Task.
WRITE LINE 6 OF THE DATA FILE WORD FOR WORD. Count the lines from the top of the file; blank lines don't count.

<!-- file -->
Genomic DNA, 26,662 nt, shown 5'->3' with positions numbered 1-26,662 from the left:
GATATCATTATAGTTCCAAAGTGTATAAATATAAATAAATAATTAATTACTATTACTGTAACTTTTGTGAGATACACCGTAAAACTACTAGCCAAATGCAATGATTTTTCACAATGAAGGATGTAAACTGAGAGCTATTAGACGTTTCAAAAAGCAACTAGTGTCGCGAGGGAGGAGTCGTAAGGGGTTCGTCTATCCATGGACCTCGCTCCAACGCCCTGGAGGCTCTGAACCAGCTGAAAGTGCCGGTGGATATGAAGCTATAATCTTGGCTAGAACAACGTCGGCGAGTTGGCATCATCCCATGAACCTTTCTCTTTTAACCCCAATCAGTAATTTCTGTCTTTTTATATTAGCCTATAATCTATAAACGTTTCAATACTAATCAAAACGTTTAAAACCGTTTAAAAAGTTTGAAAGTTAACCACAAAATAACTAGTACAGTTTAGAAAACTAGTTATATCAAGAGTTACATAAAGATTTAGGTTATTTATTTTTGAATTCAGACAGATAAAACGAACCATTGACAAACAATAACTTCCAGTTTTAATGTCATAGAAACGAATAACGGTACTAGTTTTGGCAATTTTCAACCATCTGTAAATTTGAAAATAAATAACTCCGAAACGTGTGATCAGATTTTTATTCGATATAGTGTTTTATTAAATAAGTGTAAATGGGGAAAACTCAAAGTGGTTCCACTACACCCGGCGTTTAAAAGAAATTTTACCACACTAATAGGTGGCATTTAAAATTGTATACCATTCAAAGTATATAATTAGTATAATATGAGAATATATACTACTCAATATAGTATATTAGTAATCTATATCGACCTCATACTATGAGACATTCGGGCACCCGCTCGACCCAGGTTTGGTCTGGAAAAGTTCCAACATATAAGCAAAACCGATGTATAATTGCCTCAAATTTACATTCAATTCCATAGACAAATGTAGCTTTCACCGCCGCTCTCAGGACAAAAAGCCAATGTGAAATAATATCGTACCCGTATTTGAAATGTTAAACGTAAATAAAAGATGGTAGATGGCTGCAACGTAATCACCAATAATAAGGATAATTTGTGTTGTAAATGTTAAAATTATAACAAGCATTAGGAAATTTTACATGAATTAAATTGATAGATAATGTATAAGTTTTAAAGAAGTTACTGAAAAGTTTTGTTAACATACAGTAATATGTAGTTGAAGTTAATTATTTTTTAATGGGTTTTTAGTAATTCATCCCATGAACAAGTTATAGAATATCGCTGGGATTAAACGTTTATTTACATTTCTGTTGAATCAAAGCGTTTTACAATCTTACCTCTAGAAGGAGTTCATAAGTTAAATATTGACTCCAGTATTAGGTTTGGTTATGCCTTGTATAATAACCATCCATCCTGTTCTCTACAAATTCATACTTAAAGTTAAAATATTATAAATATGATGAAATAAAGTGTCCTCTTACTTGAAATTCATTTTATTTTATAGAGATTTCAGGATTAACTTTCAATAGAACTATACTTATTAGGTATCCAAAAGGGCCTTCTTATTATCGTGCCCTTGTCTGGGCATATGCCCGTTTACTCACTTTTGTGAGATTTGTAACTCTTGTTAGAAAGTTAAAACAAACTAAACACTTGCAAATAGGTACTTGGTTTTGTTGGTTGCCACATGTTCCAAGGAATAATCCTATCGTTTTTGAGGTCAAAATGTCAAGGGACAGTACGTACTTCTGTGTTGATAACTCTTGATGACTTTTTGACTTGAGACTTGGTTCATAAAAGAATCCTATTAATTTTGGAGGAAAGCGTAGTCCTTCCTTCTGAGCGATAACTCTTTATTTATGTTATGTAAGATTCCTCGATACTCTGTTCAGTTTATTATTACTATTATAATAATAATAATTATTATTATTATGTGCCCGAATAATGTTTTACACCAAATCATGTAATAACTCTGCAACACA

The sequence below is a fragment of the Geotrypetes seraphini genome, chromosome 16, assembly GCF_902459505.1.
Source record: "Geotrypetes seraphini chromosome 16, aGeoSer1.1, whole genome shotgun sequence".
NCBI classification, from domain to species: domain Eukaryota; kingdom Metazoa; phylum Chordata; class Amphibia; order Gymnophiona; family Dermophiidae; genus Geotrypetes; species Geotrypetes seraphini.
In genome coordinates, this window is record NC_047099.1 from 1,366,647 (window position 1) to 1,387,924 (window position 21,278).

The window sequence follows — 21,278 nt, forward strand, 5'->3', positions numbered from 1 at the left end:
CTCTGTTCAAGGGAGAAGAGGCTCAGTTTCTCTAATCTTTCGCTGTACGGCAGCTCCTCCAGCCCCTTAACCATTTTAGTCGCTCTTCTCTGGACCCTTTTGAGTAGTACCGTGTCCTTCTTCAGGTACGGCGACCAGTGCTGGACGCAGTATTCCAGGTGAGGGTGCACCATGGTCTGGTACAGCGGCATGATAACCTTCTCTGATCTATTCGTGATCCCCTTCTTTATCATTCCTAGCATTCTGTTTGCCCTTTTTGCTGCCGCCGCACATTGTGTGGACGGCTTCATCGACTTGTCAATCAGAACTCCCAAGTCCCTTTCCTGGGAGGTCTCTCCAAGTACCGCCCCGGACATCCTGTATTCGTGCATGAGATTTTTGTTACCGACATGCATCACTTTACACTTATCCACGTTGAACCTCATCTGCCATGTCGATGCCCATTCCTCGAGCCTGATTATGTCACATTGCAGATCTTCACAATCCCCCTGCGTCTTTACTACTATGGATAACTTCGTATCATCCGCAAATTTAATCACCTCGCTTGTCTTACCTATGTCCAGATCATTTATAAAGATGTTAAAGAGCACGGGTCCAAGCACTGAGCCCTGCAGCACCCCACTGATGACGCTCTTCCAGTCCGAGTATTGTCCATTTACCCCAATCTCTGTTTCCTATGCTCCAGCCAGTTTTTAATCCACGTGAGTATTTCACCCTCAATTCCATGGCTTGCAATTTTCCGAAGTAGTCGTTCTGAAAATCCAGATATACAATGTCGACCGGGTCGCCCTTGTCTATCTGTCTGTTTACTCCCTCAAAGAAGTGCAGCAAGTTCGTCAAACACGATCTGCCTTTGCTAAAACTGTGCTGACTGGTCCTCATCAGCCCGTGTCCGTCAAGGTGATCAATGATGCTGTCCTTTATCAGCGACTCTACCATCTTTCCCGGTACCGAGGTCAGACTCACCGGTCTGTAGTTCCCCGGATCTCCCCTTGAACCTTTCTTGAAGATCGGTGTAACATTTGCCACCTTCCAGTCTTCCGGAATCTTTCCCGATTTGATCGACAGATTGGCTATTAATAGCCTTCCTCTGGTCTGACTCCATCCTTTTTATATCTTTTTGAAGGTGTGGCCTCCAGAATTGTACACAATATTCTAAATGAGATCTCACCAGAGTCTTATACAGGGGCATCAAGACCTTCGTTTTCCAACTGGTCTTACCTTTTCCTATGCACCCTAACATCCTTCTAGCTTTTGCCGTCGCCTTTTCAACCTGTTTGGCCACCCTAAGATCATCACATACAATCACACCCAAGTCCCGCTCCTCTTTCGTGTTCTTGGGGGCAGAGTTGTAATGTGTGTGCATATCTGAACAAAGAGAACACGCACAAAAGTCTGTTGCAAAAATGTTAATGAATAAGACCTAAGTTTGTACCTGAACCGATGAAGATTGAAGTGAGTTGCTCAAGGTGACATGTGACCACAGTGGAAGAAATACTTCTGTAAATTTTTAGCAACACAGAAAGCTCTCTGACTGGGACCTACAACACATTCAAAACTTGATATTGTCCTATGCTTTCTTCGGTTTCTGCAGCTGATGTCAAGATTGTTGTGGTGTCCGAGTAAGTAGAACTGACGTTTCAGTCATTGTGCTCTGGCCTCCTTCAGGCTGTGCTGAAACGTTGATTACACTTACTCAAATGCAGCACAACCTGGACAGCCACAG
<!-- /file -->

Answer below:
In genome coordinates, this window is record NC_047099.1 from 1,366,647 (window position 1) to 1,387,924 (window position 21,278).